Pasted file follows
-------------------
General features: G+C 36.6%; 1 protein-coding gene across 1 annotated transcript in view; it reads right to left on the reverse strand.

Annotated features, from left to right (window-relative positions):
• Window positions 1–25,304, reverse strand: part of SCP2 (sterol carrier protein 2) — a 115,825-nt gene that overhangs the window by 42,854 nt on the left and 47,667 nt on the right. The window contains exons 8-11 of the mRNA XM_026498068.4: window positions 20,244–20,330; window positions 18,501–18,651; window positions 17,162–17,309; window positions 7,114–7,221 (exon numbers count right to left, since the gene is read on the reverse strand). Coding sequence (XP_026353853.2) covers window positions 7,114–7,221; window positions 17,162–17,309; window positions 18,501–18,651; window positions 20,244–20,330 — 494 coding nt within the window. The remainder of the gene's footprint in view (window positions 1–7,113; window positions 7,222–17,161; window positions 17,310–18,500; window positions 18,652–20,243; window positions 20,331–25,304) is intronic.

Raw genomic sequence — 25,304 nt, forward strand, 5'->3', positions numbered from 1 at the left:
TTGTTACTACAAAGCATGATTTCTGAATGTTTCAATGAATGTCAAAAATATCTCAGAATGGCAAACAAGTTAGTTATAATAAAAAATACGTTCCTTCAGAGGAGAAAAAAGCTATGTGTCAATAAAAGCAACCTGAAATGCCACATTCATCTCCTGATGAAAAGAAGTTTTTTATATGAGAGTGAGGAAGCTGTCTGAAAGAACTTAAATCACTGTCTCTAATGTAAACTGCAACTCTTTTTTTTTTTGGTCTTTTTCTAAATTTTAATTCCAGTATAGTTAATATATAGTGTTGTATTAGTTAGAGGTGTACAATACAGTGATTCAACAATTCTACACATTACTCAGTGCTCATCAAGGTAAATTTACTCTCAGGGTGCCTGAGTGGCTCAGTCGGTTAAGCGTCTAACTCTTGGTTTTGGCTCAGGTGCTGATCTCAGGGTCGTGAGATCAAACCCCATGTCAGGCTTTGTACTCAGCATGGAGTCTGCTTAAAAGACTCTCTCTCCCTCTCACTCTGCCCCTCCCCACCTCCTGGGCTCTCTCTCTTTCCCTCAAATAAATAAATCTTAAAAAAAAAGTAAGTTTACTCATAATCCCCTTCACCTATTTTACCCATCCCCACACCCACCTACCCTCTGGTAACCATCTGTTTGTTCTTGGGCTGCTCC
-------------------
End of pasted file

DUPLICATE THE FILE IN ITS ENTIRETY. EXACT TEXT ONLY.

General features: G+C 36.6%; 1 protein-coding gene across 1 annotated transcript in view; it reads right to left on the reverse strand.

Annotated features, from left to right (window-relative positions):
• Window positions 1–25,304, reverse strand: part of SCP2 (sterol carrier protein 2) — a 115,825-nt gene that overhangs the window by 42,854 nt on the left and 47,667 nt on the right. The window contains exons 8-11 of the mRNA XM_026498068.4: window positions 20,244–20,330; window positions 18,501–18,651; window positions 17,162–17,309; window positions 7,114–7,221 (exon numbers count right to left, since the gene is read on the reverse strand). Coding sequence (XP_026353853.2) covers window positions 7,114–7,221; window positions 17,162–17,309; window positions 18,501–18,651; window positions 20,244–20,330 — 494 coding nt within the window. The remainder of the gene's footprint in view (window positions 1–7,113; window positions 7,222–17,161; window positions 17,310–18,500; window positions 18,652–20,243; window positions 20,331–25,304) is intronic.

Raw genomic sequence — 25,304 nt, forward strand, 5'->3', positions numbered from 1 at the left:
TTGTTACTACAAAGCATGATTTCTGAATGTTTCAATGAATGTCAAAAATATCTCAGAATGGCAAACAAGTTAGTTATAATAAAAAATACGTTCCTTCAGAGGAGAAAAAAGCTATGTGTCAATAAAAGCAACCTGAAATGCCACATTCATCTCCTGATGAAAAGAAGTTTTTTATATGAGAGTGAGGAAGCTGTCTGAAAGAACTTAAATCACTGTCTCTAATGTAAACTGCAACTCTTTTTTTTTTTGGTCTTTTTCTAAATTTTAATTCCAGTATAGTTAATATATAGTGTTGTATTAGTTAGAGGTGTACAATACAGTGATTCAACAATTCTACACATTACTCAGTGCTCATCAAGGTAAATTTACTCTCAGGGTGCCTGAGTGGCTCAGTCGGTTAAGCGTCTAACTCTTGGTTTTGGCTCAGGTGCTGATCTCAGGGTCGTGAGATCAAACCCCATGTCAGGCTTTGTACTCAGCATGGAGTCTGCTTAAAAGACTCTCTCTCCCTCTCACTCTGCCCCTCCCCACCTCCTGGGCTCTCTCTCTTTCCCTCAAATAAATAAATCTTAAAAAAAAAGTAAGTTTACTCATAATCCCCTTCACCTATTTTACCCATCCCCACACCCACCTACCCTCTGGTAACCATCTGTTTGTTCTTGGGCTGCTCC